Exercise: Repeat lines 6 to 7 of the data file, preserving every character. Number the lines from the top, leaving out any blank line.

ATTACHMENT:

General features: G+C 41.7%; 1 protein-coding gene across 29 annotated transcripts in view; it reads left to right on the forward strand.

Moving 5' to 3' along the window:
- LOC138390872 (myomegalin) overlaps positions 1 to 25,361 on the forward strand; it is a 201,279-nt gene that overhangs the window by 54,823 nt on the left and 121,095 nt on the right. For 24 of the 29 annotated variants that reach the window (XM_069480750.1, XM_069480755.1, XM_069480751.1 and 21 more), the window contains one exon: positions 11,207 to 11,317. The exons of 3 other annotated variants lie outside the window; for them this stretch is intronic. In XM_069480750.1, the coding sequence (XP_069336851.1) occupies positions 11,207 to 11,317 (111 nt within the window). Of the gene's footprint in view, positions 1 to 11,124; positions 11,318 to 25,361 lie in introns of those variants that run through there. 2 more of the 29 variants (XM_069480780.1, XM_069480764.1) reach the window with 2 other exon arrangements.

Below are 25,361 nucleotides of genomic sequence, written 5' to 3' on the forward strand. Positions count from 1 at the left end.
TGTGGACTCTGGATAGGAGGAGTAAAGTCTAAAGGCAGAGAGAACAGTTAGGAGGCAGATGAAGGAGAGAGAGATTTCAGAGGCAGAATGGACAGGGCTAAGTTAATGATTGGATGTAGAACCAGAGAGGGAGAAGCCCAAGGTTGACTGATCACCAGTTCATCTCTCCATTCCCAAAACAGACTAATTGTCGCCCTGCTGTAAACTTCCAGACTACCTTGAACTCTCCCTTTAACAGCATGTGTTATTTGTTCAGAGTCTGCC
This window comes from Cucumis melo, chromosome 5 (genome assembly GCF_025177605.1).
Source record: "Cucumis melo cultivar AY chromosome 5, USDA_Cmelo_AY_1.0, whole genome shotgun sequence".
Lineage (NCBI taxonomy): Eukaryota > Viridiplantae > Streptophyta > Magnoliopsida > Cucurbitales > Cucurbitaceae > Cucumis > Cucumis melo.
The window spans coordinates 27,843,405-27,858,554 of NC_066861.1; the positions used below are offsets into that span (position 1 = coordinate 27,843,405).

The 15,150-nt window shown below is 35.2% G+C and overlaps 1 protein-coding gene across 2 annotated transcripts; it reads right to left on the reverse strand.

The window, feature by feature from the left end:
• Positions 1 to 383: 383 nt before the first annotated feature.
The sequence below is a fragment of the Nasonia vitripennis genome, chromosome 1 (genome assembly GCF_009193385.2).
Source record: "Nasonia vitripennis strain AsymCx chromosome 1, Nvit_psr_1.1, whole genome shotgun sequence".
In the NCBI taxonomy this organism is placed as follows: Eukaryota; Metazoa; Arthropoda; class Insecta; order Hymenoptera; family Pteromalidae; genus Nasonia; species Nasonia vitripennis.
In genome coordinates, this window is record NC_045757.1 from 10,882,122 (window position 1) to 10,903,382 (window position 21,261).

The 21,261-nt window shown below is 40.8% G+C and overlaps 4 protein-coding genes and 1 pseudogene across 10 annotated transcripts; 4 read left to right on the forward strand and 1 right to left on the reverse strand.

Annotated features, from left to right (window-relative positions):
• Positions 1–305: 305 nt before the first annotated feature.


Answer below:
This window comes from Cucumis melo, chromosome 5 (genome assembly GCF_025177605.1).
Source record: "Cucumis melo cultivar AY chromosome 5, USDA_Cmelo_AY_1.0, whole genome shotgun sequence".